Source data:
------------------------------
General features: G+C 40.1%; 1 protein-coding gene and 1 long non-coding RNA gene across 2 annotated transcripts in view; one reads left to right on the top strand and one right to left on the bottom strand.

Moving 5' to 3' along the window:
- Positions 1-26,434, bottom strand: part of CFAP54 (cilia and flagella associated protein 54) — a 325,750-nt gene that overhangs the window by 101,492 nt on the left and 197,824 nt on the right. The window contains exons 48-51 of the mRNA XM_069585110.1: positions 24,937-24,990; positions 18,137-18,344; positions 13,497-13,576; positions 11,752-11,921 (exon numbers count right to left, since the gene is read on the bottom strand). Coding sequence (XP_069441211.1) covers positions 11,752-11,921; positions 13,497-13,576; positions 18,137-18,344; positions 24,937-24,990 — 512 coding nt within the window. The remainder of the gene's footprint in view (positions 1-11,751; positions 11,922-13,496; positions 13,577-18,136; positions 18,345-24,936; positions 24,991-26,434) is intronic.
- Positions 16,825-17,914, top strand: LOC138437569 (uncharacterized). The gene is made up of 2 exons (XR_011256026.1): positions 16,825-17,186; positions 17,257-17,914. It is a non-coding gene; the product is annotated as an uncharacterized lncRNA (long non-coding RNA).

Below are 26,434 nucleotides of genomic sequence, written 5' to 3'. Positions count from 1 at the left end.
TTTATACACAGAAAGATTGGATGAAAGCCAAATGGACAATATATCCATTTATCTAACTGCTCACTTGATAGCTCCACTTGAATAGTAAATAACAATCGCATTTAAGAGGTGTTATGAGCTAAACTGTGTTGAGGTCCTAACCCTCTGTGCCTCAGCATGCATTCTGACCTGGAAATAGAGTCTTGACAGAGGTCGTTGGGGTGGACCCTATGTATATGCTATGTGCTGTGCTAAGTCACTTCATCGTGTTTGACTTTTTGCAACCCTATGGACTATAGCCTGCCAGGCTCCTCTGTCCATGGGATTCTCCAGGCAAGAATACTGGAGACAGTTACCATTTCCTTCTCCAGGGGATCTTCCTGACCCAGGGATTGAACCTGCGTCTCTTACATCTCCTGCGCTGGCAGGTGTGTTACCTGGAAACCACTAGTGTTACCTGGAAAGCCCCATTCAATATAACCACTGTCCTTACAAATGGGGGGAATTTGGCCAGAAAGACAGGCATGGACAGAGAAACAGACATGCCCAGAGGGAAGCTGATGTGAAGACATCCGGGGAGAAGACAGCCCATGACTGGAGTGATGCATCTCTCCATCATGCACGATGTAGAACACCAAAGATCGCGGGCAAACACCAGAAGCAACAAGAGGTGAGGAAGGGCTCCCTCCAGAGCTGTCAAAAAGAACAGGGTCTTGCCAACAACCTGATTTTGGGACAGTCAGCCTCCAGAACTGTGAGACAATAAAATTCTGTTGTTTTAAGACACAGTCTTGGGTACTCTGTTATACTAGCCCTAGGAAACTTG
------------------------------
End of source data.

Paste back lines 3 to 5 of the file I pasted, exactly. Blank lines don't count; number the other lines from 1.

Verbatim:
- Positions 1-26,434, bottom strand: part of CFAP54 (cilia and flagella associated protein 54) — a 325,750-nt gene that overhangs the window by 101,492 nt on the left and 197,824 nt on the right. The window contains exons 48-51 of the mRNA XM_069585110.1: positions 24,937-24,990; positions 18,137-18,344; positions 13,497-13,576; positions 11,752-11,921 (exon numbers count right to left, since the gene is read on the bottom strand). Coding sequence (XP_069441211.1) covers positions 11,752-11,921; positions 13,497-13,576; positions 18,137-18,344; positions 24,937-24,990 — 512 coding nt within the window. The remainder of the gene's footprint in view (positions 1-11,751; positions 11,922-13,496; positions 13,577-18,136; positions 18,345-24,936; positions 24,991-26,434) is intronic.
- Positions 16,825-17,914, top strand: LOC138437569 (uncharacterized). The gene is made up of 2 exons (XR_011256026.1): positions 16,825-17,186; positions 17,257-17,914. It is a non-coding gene; the product is annotated as an uncharacterized lncRNA (long non-coding RNA).

Below are 26,434 nucleotides of genomic sequence, written 5' to 3'. Positions count from 1 at the left end.